The Case for Support
Problem Aspiritech addresses:
For most young people with autism, the opportunity to find and retain meaningful employment is a nearly impossible goal. Individuals on the spectrum are vastly under-employed, if they are employed at all. While you’d think that close attention to detail, an affinity for logical thinking, strong visual processing and intensity of focus would be desirable attributes, too many companies overlook the strengths of individuals on the autism spectrum.
Even more, for those who do manage to find employment, the challenge of forming social connections with associates often places them in a ‘last hired, first fired’ category throughout their working lives. These young adults need a chance to use their prodigious talents in meaningful ways. Aspiritech was founded to provide a path for these individuals to realize their potential through gainful employment.
As President Theodore Roosevelt said, “Far and away the best prize that life offers is the chance to work hard at work worth doing."
At least 85-90% of all adults with autism are either unemployed or severely underemployed. This includes college-educated adults. Recent research on full time employment rates of 21-25 year olds with different disabilities found that young adults with autism had the lowest rates of full-time employment as compared to individuals with other disabilities; for example, only 20.9% with autism were in full-time employment as compared to 39.7% of individuals with an intellectual disability (Roux et al., 2013). Contrary to popular belief, higher functioning young adults do not fare better than those with lower cognitive abilities. In fact, they are three times more likely to have absolutely no daytime activities at all (Taylor & Seltzer, 2011.)
Aspiritech addresses this problem through:
- Vocational Training – teaching job skills that align with the unique capabilities of this population and that harness their strengths (like software testing, data analysis)
- Providing Employment – employing them directly in the fields of software testing and quality assurance, as well as aligning the skills they excel in to the needs of the business community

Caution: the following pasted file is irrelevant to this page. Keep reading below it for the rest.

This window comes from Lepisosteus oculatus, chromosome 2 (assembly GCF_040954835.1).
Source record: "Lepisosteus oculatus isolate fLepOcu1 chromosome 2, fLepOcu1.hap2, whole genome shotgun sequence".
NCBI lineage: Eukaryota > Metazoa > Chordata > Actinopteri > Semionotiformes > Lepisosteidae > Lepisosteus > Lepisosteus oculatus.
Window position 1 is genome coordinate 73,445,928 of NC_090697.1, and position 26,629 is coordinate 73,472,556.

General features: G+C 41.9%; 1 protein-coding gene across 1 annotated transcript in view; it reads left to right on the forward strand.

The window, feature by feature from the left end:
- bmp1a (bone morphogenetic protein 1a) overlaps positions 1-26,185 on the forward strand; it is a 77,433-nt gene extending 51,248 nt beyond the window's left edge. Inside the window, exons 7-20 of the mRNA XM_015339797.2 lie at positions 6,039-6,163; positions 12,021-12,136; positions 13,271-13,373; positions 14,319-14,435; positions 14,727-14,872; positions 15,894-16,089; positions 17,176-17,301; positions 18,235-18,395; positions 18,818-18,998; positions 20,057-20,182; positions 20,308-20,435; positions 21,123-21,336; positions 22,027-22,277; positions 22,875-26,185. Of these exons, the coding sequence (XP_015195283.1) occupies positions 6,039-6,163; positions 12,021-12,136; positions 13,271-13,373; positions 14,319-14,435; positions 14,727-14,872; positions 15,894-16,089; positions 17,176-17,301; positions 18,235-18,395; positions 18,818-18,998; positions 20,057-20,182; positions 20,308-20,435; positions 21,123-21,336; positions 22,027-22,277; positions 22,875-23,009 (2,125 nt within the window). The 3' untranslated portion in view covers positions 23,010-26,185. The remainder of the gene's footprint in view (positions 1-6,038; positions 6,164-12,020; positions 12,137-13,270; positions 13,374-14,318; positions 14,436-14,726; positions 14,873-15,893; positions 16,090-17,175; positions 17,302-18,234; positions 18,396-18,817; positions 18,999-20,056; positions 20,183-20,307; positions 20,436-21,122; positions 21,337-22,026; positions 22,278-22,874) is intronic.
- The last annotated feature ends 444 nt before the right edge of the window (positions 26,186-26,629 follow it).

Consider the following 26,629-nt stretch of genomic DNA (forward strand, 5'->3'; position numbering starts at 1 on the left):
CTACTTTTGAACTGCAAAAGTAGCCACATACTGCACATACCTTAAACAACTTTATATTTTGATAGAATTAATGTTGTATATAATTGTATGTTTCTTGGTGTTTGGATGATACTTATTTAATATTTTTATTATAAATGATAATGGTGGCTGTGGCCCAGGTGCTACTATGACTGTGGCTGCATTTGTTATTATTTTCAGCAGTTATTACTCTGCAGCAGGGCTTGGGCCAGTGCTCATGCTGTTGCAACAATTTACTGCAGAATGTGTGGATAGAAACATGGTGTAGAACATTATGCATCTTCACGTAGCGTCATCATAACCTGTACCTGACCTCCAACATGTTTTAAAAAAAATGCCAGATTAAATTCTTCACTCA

- Job Coaching – tools and mentoring that prepare them to be successful in a job environment (both at Aspiritech and in the marketplace beyond)
- Social Programming – easing isolation and stress while strengthening social interaction skills (Stepping Up and Out programming)
- Resource and Information services – providing more than 350 individuals from across the country with resource information each year
- Sharing of our innovative business model – directly helping and inspiring companies from across North America and overseas to set up like-minded businesses to accelerate the employment of people with autism in STEM including by being founding board members of Neurowrx.
By focusing on strengths instead of weaknesses, Aspiritech gives adults with autism the opportunity to live meaningful, independent, connected lives while contributing to our society.
- 90 employees on the spectrum currently employed (35% full-time.)
- 14 former employees have secured jobs in broader marketplace
- Approximately 75 participants monthly in Stepping Up and Out activities
- Our team has successfully worked with more than 40 companies since inception
“I have Asperger’s and ADHD. I am 41 and own a car but still live with my parents. I volunteer at a food pantry, where I do data entry. But it’s at Aspiritech, where I’m working part-time, where my pride and gifts truly take flight.” Since writing this in a letter to Chicago Magazine, Brian T. has become a full-time, salaried senior QA analyst at Aspiritech, where he manages many projects, supervises others and communicates daily with client companies. He has moved into his own apartment and is in a serious five-year-long relationship.
Why does this matter?
- According to the Centers for Disease Control, 1 out of every 59 children has some form of autism
- Each year, 50,000 youth with autism leave high school in the U.S. The legal mandate for help suddenly ends and there is no requirement for providing supportive services in adulthood
- The great majority of adults with autism live disconnected lives, without a job or continued education, isolated from peers
- Each year, Aspiritech nearly doubles the amount of work available to spectrum employees, which means more employment hours and more pay to employees
- Our project managers are almost all on the spectrum – they have gained the skills at Aspiritech to oversee projects, work directly with our clients, and supervise others with autism on their teams
What will my gift do?
While contract services cover the salaries of our test engineers and managers, philanthropy supports our work in many critical ways.
Support staff and social workers provide:
- Job coaching
- Workplace accommodations
- Counseling and support
- Free vocational training program
- Resource and information services for the broader community
- Social activities through our Stepping Up and Out social enrichment program
- Staff workshops in team building, health and fitness, communication, and more